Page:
Mark Jordan - Noble Financial
Okay. Another question related to this, historically, does TSA have a typical schedule under which they place orders annually and if so do you think they will be somewhat on that historical pattern?
Again you are into an area that is very difficult for us to comment on just because of the agreements that we are under Mark, okay. But you are on to something I'll tell you that.
Mark Jordan - Noble Financial
Let me just give one other one then I will relinquish.
No, I love your questions so long as I can still dance around them.
Mark Jordan - Noble Financial
Okay you did receive the cargo award in January, could you talk about sort of give some sense of the pipeline you've been able to build to date relative to the cargo market now that you had that certification here for some odd months.
Yeah, you know what, I've got Darryl Jones with me, who is our VP of sales and marketing and he lives, breathes, sleeps this information. So what I'm going to do is ask him to comment.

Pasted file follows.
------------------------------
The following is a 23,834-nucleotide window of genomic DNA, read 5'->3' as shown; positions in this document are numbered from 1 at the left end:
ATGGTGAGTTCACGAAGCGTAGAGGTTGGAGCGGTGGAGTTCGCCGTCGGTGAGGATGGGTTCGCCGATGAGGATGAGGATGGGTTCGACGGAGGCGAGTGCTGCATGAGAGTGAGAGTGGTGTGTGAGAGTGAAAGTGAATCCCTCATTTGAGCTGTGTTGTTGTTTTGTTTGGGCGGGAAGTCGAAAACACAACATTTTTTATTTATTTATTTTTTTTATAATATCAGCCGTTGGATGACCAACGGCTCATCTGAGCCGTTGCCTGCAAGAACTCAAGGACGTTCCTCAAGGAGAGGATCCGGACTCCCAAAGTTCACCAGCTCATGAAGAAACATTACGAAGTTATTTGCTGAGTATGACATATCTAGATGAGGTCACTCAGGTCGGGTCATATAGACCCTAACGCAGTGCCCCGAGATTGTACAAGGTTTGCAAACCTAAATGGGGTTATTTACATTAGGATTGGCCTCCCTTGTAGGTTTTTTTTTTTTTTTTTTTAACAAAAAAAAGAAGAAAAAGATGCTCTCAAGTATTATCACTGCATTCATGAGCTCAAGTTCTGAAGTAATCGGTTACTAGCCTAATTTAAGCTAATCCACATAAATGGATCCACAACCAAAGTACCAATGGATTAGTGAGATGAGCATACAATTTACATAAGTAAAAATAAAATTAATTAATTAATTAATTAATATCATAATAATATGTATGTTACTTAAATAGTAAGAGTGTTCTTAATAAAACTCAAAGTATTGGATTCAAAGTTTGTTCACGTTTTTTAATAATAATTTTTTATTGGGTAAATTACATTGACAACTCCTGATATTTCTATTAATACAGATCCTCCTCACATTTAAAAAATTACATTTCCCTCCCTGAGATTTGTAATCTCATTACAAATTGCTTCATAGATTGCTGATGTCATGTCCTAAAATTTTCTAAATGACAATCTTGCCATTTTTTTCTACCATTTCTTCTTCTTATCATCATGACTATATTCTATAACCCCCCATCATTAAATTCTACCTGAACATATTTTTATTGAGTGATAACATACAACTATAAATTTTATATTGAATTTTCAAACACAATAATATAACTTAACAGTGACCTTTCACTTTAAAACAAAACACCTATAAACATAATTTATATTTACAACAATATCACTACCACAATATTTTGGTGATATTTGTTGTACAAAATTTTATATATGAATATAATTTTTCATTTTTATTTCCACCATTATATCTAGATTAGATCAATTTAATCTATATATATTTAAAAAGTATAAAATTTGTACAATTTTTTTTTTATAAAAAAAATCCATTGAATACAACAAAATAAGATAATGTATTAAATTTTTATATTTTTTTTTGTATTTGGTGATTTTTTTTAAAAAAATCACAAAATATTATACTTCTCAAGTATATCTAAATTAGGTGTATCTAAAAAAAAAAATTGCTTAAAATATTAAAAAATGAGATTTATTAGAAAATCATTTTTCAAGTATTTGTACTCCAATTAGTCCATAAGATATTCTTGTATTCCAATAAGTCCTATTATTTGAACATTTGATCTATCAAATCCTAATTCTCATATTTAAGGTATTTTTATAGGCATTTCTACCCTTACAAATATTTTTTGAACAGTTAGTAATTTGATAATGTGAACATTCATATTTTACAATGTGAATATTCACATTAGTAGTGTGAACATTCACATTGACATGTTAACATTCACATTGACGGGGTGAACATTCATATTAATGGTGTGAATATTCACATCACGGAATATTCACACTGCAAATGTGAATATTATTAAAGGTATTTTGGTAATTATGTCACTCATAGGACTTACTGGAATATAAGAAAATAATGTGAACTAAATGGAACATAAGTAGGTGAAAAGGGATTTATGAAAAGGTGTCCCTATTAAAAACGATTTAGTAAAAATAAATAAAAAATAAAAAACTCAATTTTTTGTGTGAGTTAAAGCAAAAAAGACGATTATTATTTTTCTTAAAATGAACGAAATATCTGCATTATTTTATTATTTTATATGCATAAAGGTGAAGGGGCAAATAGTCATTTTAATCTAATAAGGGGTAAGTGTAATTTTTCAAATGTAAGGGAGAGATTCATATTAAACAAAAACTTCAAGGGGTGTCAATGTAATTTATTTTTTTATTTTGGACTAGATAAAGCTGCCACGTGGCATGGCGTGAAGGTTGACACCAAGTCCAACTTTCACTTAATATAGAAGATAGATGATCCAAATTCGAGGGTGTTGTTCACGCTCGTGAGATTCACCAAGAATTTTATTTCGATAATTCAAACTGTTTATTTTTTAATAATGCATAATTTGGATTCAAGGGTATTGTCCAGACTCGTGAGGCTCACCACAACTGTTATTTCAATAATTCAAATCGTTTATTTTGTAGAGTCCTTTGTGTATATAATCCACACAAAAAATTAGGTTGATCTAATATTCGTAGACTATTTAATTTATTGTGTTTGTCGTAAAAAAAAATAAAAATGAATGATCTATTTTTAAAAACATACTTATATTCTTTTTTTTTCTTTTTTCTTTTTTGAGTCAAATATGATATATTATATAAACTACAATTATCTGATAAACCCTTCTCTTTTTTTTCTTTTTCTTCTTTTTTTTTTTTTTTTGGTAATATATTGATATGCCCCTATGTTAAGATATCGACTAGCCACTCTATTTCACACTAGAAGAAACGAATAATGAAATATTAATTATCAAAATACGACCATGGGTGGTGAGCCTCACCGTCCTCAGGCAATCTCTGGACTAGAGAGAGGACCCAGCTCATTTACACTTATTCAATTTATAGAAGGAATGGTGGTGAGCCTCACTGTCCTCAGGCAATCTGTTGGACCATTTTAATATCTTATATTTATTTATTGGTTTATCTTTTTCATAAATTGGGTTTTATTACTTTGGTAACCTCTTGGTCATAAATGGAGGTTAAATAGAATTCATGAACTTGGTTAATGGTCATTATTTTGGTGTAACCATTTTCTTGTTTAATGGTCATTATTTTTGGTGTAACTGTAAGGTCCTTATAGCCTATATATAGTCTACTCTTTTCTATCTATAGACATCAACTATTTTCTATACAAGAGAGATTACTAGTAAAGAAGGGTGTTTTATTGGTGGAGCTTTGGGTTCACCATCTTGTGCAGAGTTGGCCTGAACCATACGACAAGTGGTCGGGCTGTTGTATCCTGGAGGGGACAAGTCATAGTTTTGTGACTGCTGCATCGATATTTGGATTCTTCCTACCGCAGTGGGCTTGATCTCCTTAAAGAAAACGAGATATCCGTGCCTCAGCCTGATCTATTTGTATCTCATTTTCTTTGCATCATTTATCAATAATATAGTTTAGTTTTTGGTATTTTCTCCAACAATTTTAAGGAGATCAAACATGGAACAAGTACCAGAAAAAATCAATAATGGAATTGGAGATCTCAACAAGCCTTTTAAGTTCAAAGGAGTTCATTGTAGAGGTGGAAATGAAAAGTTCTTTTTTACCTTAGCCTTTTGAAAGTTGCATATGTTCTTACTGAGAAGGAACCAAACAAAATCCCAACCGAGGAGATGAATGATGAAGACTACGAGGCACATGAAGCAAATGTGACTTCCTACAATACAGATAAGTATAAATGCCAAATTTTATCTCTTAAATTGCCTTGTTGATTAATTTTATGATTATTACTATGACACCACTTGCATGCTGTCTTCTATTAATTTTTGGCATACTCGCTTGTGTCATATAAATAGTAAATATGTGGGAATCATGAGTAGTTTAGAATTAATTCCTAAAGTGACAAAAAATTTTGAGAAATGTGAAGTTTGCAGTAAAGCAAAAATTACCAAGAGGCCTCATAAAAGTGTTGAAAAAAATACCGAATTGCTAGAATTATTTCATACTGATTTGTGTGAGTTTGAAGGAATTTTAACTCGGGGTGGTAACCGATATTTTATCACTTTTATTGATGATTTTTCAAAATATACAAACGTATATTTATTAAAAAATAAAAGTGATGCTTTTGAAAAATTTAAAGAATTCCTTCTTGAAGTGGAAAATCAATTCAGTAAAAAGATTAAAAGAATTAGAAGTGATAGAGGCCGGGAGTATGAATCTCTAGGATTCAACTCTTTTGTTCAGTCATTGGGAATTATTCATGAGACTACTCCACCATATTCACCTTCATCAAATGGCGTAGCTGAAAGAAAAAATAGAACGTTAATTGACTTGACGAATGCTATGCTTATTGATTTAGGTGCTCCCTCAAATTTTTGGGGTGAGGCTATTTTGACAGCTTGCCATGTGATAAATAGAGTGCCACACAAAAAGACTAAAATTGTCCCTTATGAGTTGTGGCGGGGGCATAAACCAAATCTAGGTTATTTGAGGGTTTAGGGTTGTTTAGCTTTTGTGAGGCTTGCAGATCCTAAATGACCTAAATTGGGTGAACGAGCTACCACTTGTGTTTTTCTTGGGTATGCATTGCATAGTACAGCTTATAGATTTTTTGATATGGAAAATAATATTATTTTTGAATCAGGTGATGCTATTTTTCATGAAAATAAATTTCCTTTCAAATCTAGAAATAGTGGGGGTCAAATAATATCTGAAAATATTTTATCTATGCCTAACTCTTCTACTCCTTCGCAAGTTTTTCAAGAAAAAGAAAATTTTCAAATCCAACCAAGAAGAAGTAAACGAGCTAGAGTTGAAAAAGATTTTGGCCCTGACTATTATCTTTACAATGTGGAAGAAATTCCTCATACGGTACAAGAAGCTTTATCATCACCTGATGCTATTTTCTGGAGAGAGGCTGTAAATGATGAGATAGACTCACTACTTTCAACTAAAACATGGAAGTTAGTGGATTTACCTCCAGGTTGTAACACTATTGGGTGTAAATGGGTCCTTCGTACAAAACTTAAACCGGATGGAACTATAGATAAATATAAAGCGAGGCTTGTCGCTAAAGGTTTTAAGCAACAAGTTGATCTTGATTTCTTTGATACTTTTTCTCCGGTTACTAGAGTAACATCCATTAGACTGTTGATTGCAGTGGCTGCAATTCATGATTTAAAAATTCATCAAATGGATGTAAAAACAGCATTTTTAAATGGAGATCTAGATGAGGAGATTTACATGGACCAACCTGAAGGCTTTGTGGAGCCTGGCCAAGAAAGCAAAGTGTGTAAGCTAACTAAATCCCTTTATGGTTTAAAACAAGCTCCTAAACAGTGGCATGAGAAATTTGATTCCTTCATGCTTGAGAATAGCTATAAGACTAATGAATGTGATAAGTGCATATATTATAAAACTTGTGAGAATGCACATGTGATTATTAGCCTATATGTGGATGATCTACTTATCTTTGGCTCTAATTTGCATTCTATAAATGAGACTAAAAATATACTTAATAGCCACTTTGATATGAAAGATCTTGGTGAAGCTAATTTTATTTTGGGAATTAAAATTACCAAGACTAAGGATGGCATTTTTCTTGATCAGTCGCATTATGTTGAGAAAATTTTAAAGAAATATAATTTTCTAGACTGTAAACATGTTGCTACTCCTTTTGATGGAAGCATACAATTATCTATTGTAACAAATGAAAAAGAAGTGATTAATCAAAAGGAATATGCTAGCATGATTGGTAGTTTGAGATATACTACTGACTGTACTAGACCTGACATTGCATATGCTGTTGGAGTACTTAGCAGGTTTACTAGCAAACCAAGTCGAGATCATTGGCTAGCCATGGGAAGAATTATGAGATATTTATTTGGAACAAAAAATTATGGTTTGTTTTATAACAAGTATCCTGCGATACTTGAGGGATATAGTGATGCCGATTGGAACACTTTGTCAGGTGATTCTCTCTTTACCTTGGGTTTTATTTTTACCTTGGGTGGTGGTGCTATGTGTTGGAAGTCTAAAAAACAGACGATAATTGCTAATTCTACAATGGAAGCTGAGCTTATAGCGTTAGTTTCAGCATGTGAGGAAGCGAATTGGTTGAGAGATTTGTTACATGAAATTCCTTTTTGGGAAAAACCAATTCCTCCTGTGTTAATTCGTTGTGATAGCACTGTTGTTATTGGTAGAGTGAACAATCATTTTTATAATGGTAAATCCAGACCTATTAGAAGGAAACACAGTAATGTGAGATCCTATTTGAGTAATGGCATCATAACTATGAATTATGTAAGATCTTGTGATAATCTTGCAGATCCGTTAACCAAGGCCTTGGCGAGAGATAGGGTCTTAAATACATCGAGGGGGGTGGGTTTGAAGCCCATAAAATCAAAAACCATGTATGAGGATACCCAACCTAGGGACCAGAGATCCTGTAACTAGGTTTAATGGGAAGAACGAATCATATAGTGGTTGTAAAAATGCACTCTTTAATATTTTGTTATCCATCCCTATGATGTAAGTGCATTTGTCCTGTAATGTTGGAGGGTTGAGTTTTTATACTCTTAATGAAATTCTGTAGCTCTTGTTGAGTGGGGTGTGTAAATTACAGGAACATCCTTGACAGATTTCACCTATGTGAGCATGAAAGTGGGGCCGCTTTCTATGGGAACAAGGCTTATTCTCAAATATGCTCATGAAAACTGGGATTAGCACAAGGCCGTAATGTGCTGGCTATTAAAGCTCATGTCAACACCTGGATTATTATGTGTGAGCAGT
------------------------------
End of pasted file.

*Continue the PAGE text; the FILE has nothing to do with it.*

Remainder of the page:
Hi Mark. We’ve indicated before in other calls that we’ve hired a person and other agents and distributors to specifically go after that particular market base. That person has made significant traction. First starts when we had called initially to develop that pipeline kind of lukewarm in the sense that we weren’t approved at the time, that was last year. Now that we’ve got approval now you have to go in to the point where you have a pilot and demos, beyond demos is where I’d like to say, pilot and then it gets to the procurement phase. I will say that we are - people are flying all over and I'll be specific in the United States first, just to fulfill those pilot trials if you will. We have had significant interest from the major air cargo providers in United States and we are either in discussion, trials or pilots right now. So the pipeline is still fresh and tremendous and of course a lot of them are trying to fulfill the need that is required for them to replace existing ETDs by January. So I am very pleased with the way the pipeline is progressing.